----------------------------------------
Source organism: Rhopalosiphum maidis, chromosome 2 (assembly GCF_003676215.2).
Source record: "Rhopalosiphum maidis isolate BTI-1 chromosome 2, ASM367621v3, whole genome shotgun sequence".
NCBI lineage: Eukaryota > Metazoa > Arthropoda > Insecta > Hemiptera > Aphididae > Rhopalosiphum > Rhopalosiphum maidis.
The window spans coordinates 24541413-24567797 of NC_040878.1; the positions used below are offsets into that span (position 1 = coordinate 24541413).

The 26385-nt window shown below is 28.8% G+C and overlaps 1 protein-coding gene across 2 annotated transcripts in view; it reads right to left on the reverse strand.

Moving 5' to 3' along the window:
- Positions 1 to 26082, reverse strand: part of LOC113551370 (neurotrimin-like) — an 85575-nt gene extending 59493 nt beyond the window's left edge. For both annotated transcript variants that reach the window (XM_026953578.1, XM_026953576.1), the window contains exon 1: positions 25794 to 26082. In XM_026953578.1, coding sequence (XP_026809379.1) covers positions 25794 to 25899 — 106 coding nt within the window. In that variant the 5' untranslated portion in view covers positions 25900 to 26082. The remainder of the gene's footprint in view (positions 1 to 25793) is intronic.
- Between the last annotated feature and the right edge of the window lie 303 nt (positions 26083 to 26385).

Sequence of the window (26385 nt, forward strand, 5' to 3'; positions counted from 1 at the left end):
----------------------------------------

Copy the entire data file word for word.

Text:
Source organism: Rhopalosiphum maidis, chromosome 2 (assembly GCF_003676215.2).
Source record: "Rhopalosiphum maidis isolate BTI-1 chromosome 2, ASM367621v3, whole genome shotgun sequence".
NCBI lineage: Eukaryota > Metazoa > Arthropoda > Insecta > Hemiptera > Aphididae > Rhopalosiphum > Rhopalosiphum maidis.
The window spans coordinates 24541413-24567797 of NC_040878.1; the positions used below are offsets into that span (position 1 = coordinate 24541413).

The 26385-nt window shown below is 28.8% G+C and overlaps 1 protein-coding gene across 2 annotated transcripts in view; it reads right to left on the reverse strand.

Moving 5' to 3' along the window:
- Positions 1 to 26082, reverse strand: part of LOC113551370 (neurotrimin-like) — an 85575-nt gene extending 59493 nt beyond the window's left edge. For both annotated transcript variants that reach the window (XM_026953578.1, XM_026953576.1), the window contains exon 1: positions 25794 to 26082. In XM_026953578.1, coding sequence (XP_026809379.1) covers positions 25794 to 25899 — 106 coding nt within the window. In that variant the 5' untranslated portion in view covers positions 25900 to 26082. The remainder of the gene's footprint in view (positions 1 to 25793) is intronic.
- Between the last annotated feature and the right edge of the window lie 303 nt (positions 26083 to 26385).

Sequence of the window (26385 nt, forward strand, 5' to 3'; positions counted from 1 at the left end):